Sunday, January 5, 2014

Sunday Book Roundup

This week H-Net provides a couple of interesting reviews including one of Kari A. Frederickson's Cold War Dixie: Militarization and Modernization in the American South (University of Georgia Press). There are also reviews of Michael Scott Van Wagenen's Remembering the Forgotten War: The Enduring Legacies of the U.S.-Mexican War (University of Massachusetts Press) (here) and Steven J. Ramold's Across the Divide: Union Soldiers View the Northern Home Front (New York University Press) (here).

David G. Smith's On the Edge of Freedom: The Fugitive Slave Issue in South Central Pennsylvania, 1820-1870 (Fordham University Press) is also reviewed.
"In a provocative, well-researched study of race and freedom in south central Pennsylvania, David G. Smith reveals how African Americans in Adams, Cumberland, and Franklin counties truly lived “on the edge of freedom” during the half century from 1820 to 1870 (p. 1). Focusing on the fugitive slave issue, Smith unveils the contradictions that emerged along the Mason-Dixon Line as many white Pennsylvanians, especially businessmen and merchants in towns close to the border, sought to compromise with southern planters and supported the return of fugitive slaves, even as most African Americans and a large number of rural whites, notably, many Quakers, denounced slaveholding and rallied to help fleeing bondspersons. Drawing on a wealth of primary sources, including letters, speeches, petitions, legislation, court records, and a range of nineteenth-century newspapers, particularly the Gettysburg Star, the Gettysburg Compiler, and the Adams Sentinel, he vividly describes a fascinating--and often very disturbing--antebellum borderland where free blacks, fugitive slaves, and their antislavery white allies encountered enormous challenges stemming from deep-rooted racism, economic ties to southern planters, and ordinary white workers’ fears of heightened job competition from emancipated blacks."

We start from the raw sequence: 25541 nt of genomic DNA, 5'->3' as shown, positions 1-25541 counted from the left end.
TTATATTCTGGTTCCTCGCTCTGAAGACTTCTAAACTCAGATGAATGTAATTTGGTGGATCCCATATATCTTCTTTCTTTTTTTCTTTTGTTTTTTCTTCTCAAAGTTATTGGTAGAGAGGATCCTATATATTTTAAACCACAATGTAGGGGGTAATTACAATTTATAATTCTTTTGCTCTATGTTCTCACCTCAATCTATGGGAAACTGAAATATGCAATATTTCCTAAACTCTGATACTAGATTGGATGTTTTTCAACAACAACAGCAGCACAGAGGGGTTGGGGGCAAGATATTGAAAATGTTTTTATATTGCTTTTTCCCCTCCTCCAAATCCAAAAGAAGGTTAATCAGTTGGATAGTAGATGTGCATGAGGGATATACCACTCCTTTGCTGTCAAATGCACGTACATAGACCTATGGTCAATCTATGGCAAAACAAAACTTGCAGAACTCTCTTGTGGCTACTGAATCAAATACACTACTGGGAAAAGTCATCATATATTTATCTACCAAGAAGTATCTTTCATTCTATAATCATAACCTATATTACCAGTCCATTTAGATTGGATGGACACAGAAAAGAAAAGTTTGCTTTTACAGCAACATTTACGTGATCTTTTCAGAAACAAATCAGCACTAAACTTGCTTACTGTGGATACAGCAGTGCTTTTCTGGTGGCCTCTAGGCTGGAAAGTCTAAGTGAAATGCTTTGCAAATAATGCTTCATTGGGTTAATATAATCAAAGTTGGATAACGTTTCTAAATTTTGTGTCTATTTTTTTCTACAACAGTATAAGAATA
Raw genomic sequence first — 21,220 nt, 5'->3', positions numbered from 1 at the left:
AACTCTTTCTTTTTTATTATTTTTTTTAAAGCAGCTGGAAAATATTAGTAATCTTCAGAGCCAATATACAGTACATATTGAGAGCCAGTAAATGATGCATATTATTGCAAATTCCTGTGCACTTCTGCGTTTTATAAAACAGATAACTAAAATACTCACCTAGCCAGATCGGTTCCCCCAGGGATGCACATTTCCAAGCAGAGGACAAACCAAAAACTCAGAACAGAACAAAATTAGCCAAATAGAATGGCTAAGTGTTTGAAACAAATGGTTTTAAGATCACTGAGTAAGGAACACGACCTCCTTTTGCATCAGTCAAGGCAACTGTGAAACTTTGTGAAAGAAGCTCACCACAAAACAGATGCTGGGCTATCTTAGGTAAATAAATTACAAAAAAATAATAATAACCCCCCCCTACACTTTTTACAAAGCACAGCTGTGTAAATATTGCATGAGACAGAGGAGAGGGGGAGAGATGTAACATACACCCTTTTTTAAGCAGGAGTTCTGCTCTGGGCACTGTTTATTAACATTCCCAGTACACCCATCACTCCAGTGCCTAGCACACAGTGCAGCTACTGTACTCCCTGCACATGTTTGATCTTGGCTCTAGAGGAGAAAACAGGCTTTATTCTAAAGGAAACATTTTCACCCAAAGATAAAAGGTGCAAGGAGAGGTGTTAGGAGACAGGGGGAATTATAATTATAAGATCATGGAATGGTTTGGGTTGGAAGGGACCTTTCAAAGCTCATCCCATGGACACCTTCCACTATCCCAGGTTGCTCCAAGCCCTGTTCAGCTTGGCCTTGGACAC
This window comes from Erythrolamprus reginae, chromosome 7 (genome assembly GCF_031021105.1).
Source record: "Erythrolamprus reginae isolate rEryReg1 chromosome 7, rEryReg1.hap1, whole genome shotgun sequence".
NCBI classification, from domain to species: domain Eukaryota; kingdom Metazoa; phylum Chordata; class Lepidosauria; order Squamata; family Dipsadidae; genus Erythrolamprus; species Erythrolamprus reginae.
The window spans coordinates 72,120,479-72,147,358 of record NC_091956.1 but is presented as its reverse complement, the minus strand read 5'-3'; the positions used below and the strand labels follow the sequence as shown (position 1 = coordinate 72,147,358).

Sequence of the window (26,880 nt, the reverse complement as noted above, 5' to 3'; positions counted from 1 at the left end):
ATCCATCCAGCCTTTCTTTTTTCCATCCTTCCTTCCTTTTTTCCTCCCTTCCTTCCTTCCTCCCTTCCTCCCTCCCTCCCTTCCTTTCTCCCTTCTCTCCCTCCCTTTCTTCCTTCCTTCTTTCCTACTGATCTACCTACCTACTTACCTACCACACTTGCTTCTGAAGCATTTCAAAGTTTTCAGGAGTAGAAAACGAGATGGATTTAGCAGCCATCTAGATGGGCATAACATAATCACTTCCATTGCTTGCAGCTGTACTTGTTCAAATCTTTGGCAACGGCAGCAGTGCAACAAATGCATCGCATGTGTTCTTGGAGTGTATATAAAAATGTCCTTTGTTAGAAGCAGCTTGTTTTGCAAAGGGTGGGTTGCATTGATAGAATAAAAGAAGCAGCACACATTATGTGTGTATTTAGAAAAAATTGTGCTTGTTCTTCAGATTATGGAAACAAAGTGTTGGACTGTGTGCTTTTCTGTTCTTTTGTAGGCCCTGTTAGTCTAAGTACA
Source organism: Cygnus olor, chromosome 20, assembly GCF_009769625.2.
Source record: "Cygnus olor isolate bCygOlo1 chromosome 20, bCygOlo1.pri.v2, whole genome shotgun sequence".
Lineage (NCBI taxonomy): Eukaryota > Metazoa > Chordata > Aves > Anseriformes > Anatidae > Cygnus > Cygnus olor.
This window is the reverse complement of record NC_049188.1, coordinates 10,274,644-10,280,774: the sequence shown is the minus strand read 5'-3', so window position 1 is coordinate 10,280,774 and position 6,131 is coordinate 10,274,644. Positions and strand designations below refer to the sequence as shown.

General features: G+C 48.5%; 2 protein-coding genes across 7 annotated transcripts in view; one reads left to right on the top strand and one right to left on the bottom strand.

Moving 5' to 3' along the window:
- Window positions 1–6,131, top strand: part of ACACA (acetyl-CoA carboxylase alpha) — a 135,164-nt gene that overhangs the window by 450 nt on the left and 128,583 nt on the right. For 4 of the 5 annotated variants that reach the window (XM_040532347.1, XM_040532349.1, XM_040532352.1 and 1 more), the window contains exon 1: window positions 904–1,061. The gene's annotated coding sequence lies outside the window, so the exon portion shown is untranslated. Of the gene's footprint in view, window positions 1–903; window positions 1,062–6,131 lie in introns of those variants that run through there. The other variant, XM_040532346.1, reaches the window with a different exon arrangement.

HNN has added a review of The Brothers: John Foster Dulles, Allen Dulles, and Their Secret World War (Times Books) by Stephen Kinzer.

The Washington Post reviews Lincoln in the World: The Making of a Statesman and the Dawn of American Power (Crown) by Kevin Peraino.

The New York Times has a review of Ping-Pong Diplomacy: The Secret History Behind the Game That Changed the World (Scribner) by Nicholas Griffin.
"When the game of table tennis became the focus of diplomatic efforts to defuse Cold War tensions between the United States and China, no detail was too small to warrant careful scrutiny. As Nicholas Griffin demonstrates, in a book filled with well-chosen examples, the Chinese team visiting Colonial Williamsburg in 1972 was comfortable eating apple pie and singing “Home on the Range.” But “Row, Row, Row Your Boat” was dicier: the line “life is but a dream” was politically incompatible with the teachings of Chairman Mao. Thanks to some fancy footwork on the part of a translator, the line quickly turned into “life is full of steam.”"
This week, New Books in History interviewed Yuval Levin about his new book The Great Debate: Edmund Burke, Thomas Paine, and the Birth of Right and Left (Basic).

And, although not usual Book Roundup fare, I found Professor Anthony Grafton's comments on the future of the history book to be very interesting. Check out the video on HNN here.